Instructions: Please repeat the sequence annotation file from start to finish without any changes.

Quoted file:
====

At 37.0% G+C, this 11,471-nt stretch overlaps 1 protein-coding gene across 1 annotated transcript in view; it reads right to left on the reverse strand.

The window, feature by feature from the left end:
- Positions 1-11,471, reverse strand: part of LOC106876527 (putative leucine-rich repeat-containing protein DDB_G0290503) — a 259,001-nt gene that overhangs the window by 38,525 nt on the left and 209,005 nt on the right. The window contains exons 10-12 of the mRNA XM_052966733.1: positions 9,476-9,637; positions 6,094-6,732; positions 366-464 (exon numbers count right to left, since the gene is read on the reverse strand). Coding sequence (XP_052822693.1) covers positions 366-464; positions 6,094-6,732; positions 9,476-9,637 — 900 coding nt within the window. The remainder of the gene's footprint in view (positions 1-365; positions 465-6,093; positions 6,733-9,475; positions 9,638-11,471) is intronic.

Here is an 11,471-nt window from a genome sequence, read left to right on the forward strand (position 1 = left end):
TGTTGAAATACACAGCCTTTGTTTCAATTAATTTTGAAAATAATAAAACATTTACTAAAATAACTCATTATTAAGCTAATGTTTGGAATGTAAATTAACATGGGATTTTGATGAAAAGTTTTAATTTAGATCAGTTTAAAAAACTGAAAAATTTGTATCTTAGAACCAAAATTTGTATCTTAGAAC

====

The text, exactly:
At 37.0% G+C, this 11,471-nt stretch overlaps 1 protein-coding gene across 1 annotated transcript in view; it reads right to left on the reverse strand.

The window, feature by feature from the left end:
- Positions 1-11,471, reverse strand: part of LOC106876527 (putative leucine-rich repeat-containing protein DDB_G0290503) — a 259,001-nt gene that overhangs the window by 38,525 nt on the left and 209,005 nt on the right. The window contains exons 10-12 of the mRNA XM_052966733.1: positions 9,476-9,637; positions 6,094-6,732; positions 366-464 (exon numbers count right to left, since the gene is read on the reverse strand). Coding sequence (XP_052822693.1) covers positions 366-464; positions 6,094-6,732; positions 9,476-9,637 — 900 coding nt within the window. The remainder of the gene's footprint in view (positions 1-365; positions 465-6,093; positions 6,733-9,475; positions 9,638-11,471) is intronic.

Here is an 11,471-nt window from a genome sequence, read left to right on the forward strand (position 1 = left end):
TGTTGAAATACACAGCCTTTGTTTCAATTAATTTTGAAAATAATAAAACATTTACTAAAATAACTCATTATTAAGCTAATGTTTGGAATGTAAATTAACATGGGATTTTGATGAAAAGTTTTAATTTAGATCAGTTTAAAAAACTGAAAAATTTGTATCTTAGAACCAAAATTTGTATCTTAGAAC